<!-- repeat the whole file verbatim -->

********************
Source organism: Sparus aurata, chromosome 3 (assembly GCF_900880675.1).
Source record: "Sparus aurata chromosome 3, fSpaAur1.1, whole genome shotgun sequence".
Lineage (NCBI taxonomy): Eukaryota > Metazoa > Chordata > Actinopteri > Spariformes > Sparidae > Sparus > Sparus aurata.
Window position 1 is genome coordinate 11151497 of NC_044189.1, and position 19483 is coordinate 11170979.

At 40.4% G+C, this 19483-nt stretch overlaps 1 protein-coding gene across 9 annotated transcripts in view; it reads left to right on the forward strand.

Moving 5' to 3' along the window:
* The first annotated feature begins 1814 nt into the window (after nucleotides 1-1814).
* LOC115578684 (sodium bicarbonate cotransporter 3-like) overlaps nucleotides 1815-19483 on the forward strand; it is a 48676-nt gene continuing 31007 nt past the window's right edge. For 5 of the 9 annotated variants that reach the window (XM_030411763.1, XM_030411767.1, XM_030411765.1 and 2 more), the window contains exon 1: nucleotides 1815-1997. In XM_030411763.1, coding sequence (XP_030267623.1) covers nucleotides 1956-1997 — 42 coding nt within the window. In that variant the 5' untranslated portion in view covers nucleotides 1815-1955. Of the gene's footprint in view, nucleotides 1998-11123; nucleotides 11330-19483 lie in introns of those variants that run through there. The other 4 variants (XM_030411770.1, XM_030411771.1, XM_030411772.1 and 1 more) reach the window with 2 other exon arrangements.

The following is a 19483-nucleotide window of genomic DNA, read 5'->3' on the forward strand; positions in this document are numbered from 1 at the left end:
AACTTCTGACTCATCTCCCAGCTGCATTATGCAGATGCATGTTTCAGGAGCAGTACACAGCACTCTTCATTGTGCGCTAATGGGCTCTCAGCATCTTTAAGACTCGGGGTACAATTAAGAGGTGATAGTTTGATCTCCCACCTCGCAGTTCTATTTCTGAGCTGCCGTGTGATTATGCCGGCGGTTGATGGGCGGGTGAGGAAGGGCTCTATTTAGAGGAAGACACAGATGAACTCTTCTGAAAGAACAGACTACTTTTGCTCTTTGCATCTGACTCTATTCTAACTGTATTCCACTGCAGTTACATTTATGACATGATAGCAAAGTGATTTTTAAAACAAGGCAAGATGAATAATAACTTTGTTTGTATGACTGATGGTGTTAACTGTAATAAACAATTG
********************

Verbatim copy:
Source organism: Sparus aurata, chromosome 3 (assembly GCF_900880675.1).
Source record: "Sparus aurata chromosome 3, fSpaAur1.1, whole genome shotgun sequence".
Lineage (NCBI taxonomy): Eukaryota > Metazoa > Chordata > Actinopteri > Spariformes > Sparidae > Sparus > Sparus aurata.
Window position 1 is genome coordinate 11151497 of NC_044189.1, and position 19483 is coordinate 11170979.

At 40.4% G+C, this 19483-nt stretch overlaps 1 protein-coding gene across 9 annotated transcripts in view; it reads left to right on the forward strand.

Moving 5' to 3' along the window:
* The first annotated feature begins 1814 nt into the window (after nucleotides 1-1814).
* LOC115578684 (sodium bicarbonate cotransporter 3-like) overlaps nucleotides 1815-19483 on the forward strand; it is a 48676-nt gene continuing 31007 nt past the window's right edge. For 5 of the 9 annotated variants that reach the window (XM_030411763.1, XM_030411767.1, XM_030411765.1 and 2 more), the window contains exon 1: nucleotides 1815-1997. In XM_030411763.1, coding sequence (XP_030267623.1) covers nucleotides 1956-1997 — 42 coding nt within the window. In that variant the 5' untranslated portion in view covers nucleotides 1815-1955. Of the gene's footprint in view, nucleotides 1998-11123; nucleotides 11330-19483 lie in introns of those variants that run through there. The other 4 variants (XM_030411770.1, XM_030411771.1, XM_030411772.1 and 1 more) reach the window with 2 other exon arrangements.

The following is a 19483-nucleotide window of genomic DNA, read 5'->3' on the forward strand; positions in this document are numbered from 1 at the left end:
AACTTCTGACTCATCTCCCAGCTGCATTATGCAGATGCATGTTTCAGGAGCAGTACACAGCACTCTTCATTGTGCGCTAATGGGCTCTCAGCATCTTTAAGACTCGGGGTACAATTAAGAGGTGATAGTTTGATCTCCCACCTCGCAGTTCTATTTCTGAGCTGCCGTGTGATTATGCCGGCGGTTGATGGGCGGGTGAGGAAGGGCTCTATTTAGAGGAAGACACAGATGAACTCTTCTGAAAGAACAGACTACTTTTGCTCTTTGCATCTGACTCTATTCTAACTGTATTCCACTGCAGTTACATTTATGACATGATAGCAAAGTGATTTTTAAAACAAGGCAAGATGAATAATAACTTTGTTTGTATGACTGATGGTGTTAACTGTAATAAACAATTG